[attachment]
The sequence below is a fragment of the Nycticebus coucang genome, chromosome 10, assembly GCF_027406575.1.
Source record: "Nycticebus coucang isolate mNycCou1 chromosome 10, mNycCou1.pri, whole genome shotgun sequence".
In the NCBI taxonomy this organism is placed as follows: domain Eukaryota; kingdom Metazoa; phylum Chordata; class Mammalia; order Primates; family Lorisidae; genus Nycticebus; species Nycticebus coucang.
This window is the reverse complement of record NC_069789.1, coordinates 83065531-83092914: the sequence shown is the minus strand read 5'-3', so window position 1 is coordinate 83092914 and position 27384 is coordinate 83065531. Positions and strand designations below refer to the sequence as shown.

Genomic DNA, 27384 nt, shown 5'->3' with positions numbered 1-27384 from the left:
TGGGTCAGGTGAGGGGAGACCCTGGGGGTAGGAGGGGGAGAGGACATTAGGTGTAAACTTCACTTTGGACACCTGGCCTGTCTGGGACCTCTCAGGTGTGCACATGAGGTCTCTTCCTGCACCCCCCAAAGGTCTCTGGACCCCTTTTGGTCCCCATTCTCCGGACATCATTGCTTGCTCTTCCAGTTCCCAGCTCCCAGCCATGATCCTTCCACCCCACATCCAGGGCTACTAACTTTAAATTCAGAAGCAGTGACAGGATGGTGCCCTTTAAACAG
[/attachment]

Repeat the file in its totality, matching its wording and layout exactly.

The sequence below is a fragment of the Nycticebus coucang genome, chromosome 10, assembly GCF_027406575.1.
Source record: "Nycticebus coucang isolate mNycCou1 chromosome 10, mNycCou1.pri, whole genome shotgun sequence".
In the NCBI taxonomy this organism is placed as follows: domain Eukaryota; kingdom Metazoa; phylum Chordata; class Mammalia; order Primates; family Lorisidae; genus Nycticebus; species Nycticebus coucang.
This window is the reverse complement of record NC_069789.1, coordinates 83065531-83092914: the sequence shown is the minus strand read 5'-3', so window position 1 is coordinate 83092914 and position 27384 is coordinate 83065531. Positions and strand designations below refer to the sequence as shown.

Genomic DNA, 27384 nt, shown 5'->3' with positions numbered 1-27384 from the left:
TGGGTCAGGTGAGGGGAGACCCTGGGGGTAGGAGGGGGAGAGGACATTAGGTGTAAACTTCACTTTGGACACCTGGCCTGTCTGGGACCTCTCAGGTGTGCACATGAGGTCTCTTCCTGCACCCCCCAAAGGTCTCTGGACCCCTTTTGGTCCCCATTCTCCGGACATCATTGCTTGCTCTTCCAGTTCCCAGCTCCCAGCCATGATCCTTCCACCCCACATCCAGGGCTACTAACTTTAAATTCAGAAGCAGTGACAGGATGGTGCCCTTTAAACAG